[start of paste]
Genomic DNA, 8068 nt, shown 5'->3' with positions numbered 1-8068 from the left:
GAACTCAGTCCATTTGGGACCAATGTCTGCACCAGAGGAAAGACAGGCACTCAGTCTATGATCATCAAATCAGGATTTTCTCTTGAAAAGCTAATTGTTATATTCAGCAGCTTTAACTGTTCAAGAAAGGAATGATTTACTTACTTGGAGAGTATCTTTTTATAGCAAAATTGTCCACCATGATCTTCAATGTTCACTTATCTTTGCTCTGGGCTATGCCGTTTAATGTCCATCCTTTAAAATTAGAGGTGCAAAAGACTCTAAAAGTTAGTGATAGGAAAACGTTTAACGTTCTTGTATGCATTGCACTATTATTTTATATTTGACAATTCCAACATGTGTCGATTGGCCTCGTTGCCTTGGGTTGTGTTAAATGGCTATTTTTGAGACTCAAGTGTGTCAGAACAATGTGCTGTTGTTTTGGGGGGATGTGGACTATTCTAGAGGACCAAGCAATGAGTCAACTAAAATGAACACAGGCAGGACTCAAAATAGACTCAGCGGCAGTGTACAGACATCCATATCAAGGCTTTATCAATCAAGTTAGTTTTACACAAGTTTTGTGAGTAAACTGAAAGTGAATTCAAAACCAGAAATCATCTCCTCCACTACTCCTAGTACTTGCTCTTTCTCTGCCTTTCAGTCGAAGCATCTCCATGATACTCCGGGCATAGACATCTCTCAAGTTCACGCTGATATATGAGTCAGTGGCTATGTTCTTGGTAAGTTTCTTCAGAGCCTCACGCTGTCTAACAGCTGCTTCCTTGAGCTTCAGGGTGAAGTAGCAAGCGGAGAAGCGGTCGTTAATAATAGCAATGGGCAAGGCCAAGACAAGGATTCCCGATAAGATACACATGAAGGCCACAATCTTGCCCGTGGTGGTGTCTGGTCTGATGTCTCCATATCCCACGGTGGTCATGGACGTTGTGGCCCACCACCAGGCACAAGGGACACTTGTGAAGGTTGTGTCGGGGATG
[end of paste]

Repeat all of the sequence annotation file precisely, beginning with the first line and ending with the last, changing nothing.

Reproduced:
Genomic DNA, 8068 nt, shown 5'->3' with positions numbered 1-8068 from the left:
GAACTCAGTCCATTTGGGACCAATGTCTGCACCAGAGGAAAGACAGGCACTCAGTCTATGATCATCAAATCAGGATTTTCTCTTGAAAAGCTAATTGTTATATTCAGCAGCTTTAACTGTTCAAGAAAGGAATGATTTACTTACTTGGAGAGTATCTTTTTATAGCAAAATTGTCCACCATGATCTTCAATGTTCACTTATCTTTGCTCTGGGCTATGCCGTTTAATGTCCATCCTTTAAAATTAGAGGTGCAAAAGACTCTAAAAGTTAGTGATAGGAAAACGTTTAACGTTCTTGTATGCATTGCACTATTATTTTATATTTGACAATTCCAACATGTGTCGATTGGCCTCGTTGCCTTGGGTTGTGTTAAATGGCTATTTTTGAGACTCAAGTGTGTCAGAACAATGTGCTGTTGTTTTGGGGGGATGTGGACTATTCTAGAGGACCAAGCAATGAGTCAACTAAAATGAACACAGGCAGGACTCAAAATAGACTCAGCGGCAGTGTACAGACATCCATATCAAGGCTTTATCAATCAAGTTAGTTTTACACAAGTTTTGTGAGTAAACTGAAAGTGAATTCAAAACCAGAAATCATCTCCTCCACTACTCCTAGTACTTGCTCTTTCTCTGCCTTTCAGTCGAAGCATCTCCATGATACTCCGGGCATAGACATCTCTCAAGTTCACGCTGATATATGAGTCAGTGGCTATGTTCTTGGTAAGTTTCTTCAGAGCCTCACGCTGTCTAACAGCTGCTTCCTTGAGCTTCAGGGTGAAGTAGCAAGCGGAGAAGCGGTCGTTAATAATAGCAATGGGCAAGGCCAAGACAAGGATTCCCGATAAGATACACATGAAGGCCACAATCTTGCCCGTGGTGGTGTCTGGTCTGATGTCTCCATATCCCACGGTGGTCATGGACGTTGTGGCCCACCACCAGGCACAAGGGACACTTGTGAAGGTTGTGTCGGGGATG